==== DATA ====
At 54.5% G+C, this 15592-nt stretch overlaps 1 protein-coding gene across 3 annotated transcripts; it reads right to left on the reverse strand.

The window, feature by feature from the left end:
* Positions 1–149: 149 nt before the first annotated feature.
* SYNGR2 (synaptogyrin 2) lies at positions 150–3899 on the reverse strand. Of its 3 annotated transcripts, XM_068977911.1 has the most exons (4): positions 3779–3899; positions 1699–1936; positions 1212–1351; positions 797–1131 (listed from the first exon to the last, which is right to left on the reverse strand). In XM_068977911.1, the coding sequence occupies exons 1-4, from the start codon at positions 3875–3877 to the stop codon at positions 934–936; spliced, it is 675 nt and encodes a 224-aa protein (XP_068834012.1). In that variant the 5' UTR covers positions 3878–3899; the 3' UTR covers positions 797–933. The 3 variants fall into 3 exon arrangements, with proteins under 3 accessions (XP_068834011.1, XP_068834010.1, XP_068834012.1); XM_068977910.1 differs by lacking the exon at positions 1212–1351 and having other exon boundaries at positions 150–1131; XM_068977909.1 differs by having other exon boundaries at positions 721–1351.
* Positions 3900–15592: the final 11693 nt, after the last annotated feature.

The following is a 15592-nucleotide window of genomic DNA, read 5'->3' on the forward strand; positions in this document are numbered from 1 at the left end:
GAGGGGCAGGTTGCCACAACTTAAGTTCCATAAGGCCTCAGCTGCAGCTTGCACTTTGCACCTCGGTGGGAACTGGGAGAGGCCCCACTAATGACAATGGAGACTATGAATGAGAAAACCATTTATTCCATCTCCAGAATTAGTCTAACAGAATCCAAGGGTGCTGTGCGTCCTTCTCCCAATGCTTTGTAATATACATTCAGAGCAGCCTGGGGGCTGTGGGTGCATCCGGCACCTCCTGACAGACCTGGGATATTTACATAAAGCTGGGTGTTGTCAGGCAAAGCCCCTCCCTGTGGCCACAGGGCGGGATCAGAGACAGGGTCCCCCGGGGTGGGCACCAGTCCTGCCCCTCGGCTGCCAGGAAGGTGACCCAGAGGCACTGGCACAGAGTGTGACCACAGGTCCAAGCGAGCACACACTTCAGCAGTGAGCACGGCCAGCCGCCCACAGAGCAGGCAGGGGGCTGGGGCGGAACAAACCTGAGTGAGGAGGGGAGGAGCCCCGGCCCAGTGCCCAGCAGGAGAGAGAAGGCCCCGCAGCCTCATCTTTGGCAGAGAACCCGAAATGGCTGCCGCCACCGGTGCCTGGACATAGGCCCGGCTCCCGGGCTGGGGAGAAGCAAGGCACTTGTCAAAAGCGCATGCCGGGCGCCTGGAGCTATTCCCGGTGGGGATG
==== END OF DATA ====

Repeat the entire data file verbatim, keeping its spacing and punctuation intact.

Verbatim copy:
At 54.5% G+C, this 15592-nt stretch overlaps 1 protein-coding gene across 3 annotated transcripts; it reads right to left on the reverse strand.

The window, feature by feature from the left end:
* Positions 1–149: 149 nt before the first annotated feature.
* SYNGR2 (synaptogyrin 2) lies at positions 150–3899 on the reverse strand. Of its 3 annotated transcripts, XM_068977911.1 has the most exons (4): positions 3779–3899; positions 1699–1936; positions 1212–1351; positions 797–1131 (listed from the first exon to the last, which is right to left on the reverse strand). In XM_068977911.1, the coding sequence occupies exons 1-4, from the start codon at positions 3875–3877 to the stop codon at positions 934–936; spliced, it is 675 nt and encodes a 224-aa protein (XP_068834012.1). In that variant the 5' UTR covers positions 3878–3899; the 3' UTR covers positions 797–933. The 3 variants fall into 3 exon arrangements, with proteins under 3 accessions (XP_068834011.1, XP_068834010.1, XP_068834012.1); XM_068977910.1 differs by lacking the exon at positions 1212–1351 and having other exon boundaries at positions 150–1131; XM_068977909.1 differs by having other exon boundaries at positions 721–1351.
* Positions 3900–15592: the final 11693 nt, after the last annotated feature.

The following is a 15592-nucleotide window of genomic DNA, read 5'->3' on the forward strand; positions in this document are numbered from 1 at the left end:
GAGGGGCAGGTTGCCACAACTTAAGTTCCATAAGGCCTCAGCTGCAGCTTGCACTTTGCACCTCGGTGGGAACTGGGAGAGGCCCCACTAATGACAATGGAGACTATGAATGAGAAAACCATTTATTCCATCTCCAGAATTAGTCTAACAGAATCCAAGGGTGCTGTGCGTCCTTCTCCCAATGCTTTGTAATATACATTCAGAGCAGCCTGGGGGCTGTGGGTGCATCCGGCACCTCCTGACAGACCTGGGATATTTACATAAAGCTGGGTGTTGTCAGGCAAAGCCCCTCCCTGTGGCCACAGGGCGGGATCAGAGACAGGGTCCCCCGGGGTGGGCACCAGTCCTGCCCCTCGGCTGCCAGGAAGGTGACCCAGAGGCACTGGCACAGAGTGTGACCACAGGTCCAAGCGAGCACACACTTCAGCAGTGAGCACGGCCAGCCGCCCACAGAGCAGGCAGGGGGCTGGGGCGGAACAAACCTGAGTGAGGAGGGGAGGAGCCCCGGCCCAGTGCCCAGCAGGAGAGAGAAGGCCCCGCAGCCTCATCTTTGGCAGAGAACCCGAAATGGCTGCCGCCACCGGTGCCTGGACATAGGCCCGGCTCCCGGGCTGGGGAGAAGCAAGGCACTTGTCAAAAGCGCATGCCGGGCGCCTGGAGCTATTCCCGGTGGGGATG